Colorado Bases Offer Hope to Communities Facing Military Closures
DENVER Big SUVs packed with children and loaded with groceries cruise where bombers once touched down at the former Lowry Air Force Base, not far from an aviation museum showcasing the site's military history.
Elsewhere, dozens of Air Force buildings have been converted into civilian housing, and the old Lowry headquarters has been turned into loft apartments. The former base liquor store? That's the new Lowry Community Christian Church.
More than a decade ago, the last round of military base closings cost the Denver area both Lowry and the Fitzsimons Army Hospital -- facilities that boasted 11,000 jobs and hundreds of millions of dollars in military spending.
But don't cry for the Mile High City: Both former bases are booming.
Some 20,000 people live, work or study at Lowry, the site of several thousand new homes since 1998. Fitzsimons, in the midst of a $4.8 billion overhaul, has become a medical center that will employ 18,000 by 2010.
"There is life after closure," said Tom Markham, executive director of the Lowry Redevelopment Authority and president of the Association of Defense Communities.
As the Pentagon and White House weigh another round of base closures, Denver and other cities across the nation offer hope for communities about to lose military jobs, dollars and prestige.
"There are people who will tell you, maybe not on the record, that it might have been the best thing for a base to close," said Jack Sprott, executive director of the Charleston, S.C., Naval Complex Redevelopment Authority. That city lost 22,000 military and civilian jobs, but has since added 6,000 at the site.
Concord, Calif., actually lobbied to get its naval base on the closure list this year, and succeeded. It hopes to build 13,500 homes and create 15,000 jobs over the next 30 years on the site of the Concord Naval Weapons Station.
A Government Accountability Office report in January found that "while some communities surrounding closed bases are faring better than others, most have recovered or are continuing to recover from the impact" of base closures.
The report, citing Defense Department data, said nearly 72 percent of local civilian jobs lost because of base closings have been replaced.
"Don't spend all your money trying to prevent a base closure," said Harry Kelso, a Richmond, Va., consultant on base closures. "You should be preparing for the closure and gaining the expertise how to best use the property."
At California's McClellan Air Force Base, there were already 3,000 commercial jobs at the site on the day the base closed.
"The initial reaction of a community is woe with us, but there are a few visionaries out there who can see past the immediate problem," said retired Air Force Col. Keith Caudle, the base's last commander who now works on the site as the regional director of AmeriCorps.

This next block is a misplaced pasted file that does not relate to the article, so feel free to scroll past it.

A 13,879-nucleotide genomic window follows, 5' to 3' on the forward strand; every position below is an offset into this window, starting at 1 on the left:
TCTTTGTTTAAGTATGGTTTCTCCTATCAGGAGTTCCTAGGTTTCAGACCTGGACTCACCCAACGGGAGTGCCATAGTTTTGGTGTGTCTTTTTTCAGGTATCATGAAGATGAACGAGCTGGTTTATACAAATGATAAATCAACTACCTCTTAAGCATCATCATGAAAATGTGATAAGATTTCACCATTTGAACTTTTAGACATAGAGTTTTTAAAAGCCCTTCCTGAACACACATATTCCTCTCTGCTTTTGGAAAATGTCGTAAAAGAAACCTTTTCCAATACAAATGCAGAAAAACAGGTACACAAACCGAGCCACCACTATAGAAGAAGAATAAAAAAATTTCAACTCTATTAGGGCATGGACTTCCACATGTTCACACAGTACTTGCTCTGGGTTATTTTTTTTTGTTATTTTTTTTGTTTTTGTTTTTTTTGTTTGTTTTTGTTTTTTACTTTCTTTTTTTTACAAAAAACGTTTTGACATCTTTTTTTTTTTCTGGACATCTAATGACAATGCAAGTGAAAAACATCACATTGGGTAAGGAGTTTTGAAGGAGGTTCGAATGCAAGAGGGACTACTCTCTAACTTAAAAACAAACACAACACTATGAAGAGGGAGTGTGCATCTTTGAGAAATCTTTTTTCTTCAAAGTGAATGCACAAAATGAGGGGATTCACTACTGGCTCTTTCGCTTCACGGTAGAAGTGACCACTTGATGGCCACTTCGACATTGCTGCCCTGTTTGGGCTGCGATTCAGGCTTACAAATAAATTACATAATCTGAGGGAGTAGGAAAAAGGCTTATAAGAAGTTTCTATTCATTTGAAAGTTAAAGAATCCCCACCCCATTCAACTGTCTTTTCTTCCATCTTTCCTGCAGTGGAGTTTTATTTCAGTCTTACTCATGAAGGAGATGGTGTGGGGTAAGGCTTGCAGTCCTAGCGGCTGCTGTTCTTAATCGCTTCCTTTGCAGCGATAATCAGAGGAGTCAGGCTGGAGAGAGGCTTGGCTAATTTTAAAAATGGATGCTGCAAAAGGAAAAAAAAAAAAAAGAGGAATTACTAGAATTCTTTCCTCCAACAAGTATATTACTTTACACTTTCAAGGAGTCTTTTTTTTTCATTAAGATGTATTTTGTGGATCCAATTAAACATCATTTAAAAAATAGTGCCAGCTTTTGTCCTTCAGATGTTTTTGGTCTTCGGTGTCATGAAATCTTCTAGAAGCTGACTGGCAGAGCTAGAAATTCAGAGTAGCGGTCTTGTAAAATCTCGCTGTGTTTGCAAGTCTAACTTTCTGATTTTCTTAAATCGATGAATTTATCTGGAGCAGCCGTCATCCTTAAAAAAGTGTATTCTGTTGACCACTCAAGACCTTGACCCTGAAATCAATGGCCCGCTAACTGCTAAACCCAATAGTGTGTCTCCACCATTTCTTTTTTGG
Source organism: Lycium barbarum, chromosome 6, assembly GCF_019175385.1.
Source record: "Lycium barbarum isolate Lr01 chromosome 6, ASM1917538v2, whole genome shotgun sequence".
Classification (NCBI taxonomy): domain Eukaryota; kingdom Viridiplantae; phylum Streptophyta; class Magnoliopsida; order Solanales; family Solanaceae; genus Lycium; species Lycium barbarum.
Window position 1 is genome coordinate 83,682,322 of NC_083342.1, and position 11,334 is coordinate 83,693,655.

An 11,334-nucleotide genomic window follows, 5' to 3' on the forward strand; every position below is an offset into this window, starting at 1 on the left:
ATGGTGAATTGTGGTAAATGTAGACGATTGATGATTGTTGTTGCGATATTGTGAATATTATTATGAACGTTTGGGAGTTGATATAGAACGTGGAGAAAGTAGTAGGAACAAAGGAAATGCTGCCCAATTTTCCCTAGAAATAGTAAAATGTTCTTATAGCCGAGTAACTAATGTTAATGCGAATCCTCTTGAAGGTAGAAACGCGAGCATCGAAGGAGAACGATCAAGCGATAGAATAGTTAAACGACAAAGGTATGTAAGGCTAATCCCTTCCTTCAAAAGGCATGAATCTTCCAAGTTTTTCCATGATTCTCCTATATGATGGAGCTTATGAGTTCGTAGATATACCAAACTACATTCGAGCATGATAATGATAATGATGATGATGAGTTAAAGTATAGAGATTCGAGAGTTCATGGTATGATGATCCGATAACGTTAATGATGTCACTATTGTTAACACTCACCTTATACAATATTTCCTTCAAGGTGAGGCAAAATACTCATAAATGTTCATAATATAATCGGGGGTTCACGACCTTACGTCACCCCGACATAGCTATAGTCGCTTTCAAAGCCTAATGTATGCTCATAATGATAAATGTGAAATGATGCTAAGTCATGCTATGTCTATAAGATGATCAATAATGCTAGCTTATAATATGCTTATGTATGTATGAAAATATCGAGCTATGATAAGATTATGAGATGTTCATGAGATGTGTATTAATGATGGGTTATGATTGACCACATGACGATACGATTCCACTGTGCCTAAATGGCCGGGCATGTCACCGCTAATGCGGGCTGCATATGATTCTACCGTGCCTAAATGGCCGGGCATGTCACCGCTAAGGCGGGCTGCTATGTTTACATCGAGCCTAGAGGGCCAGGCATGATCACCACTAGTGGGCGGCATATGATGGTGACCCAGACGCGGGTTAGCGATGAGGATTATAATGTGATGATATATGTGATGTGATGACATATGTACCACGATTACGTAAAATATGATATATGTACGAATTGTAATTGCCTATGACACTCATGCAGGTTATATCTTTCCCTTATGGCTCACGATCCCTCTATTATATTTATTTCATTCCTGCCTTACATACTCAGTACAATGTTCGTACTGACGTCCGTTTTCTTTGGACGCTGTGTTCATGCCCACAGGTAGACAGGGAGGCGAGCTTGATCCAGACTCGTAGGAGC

Lowry is often cited as a textbook example of converting a military base, but the process has not been easy or cheap.
Some neighbors balked at development plans. The Air Force wanted $38 million for land the city had donated for the base. At the time, Colorado was emerging from an early 1990s recession.
The extent of environmental contamination after 57 years of military operations was unknown. The base infrastructure was not up to civilian standards.
"We had a thousand empty buildings. We had three abandoned runways. We had utilities that were old, in the wrong place, or the wrong size, and usually all three," Markham said. "We inherited a utility map that looked like spaghetti. With the federal government as a landlord, there are no such things as easements and right-of-ways."
The government has paid $82 million to clean up Lowry, which was not the only base to require extensive decontamination. More than 30 military facilities shut down since 1988 are on the Environmental Protection Agency's Superfund list of the nation's worst toxic waste sites, including McClellan.
The redevelopment authority, meanwhile, spent $550 million preparing the site for housing and commercial development, financed by bonds and bank loans. It is estimated the project poured $4 billion into the local economy -- a billion more than Lowry would have over the same period.
The authority eventually allowed 4,500 new homes, with land set aside for a town center, schools, office buildings and parks.
The value of any one home was not expected to exceed $350,000, but several have sold for $1 million and one under construction is valued at $2 million. Developers sold one block at a time to prevent the cookie-cutter feel of suburban sprawl.
The base's steam plant now holds luxury lofts. One aircraft hangar is an ice rink.
"You feel the history," said Amy Ford, who lives at Lowry with her husband and 2-year-old daughter. "It really has the feel of a base. It is a different Denver."
Source: Associated Press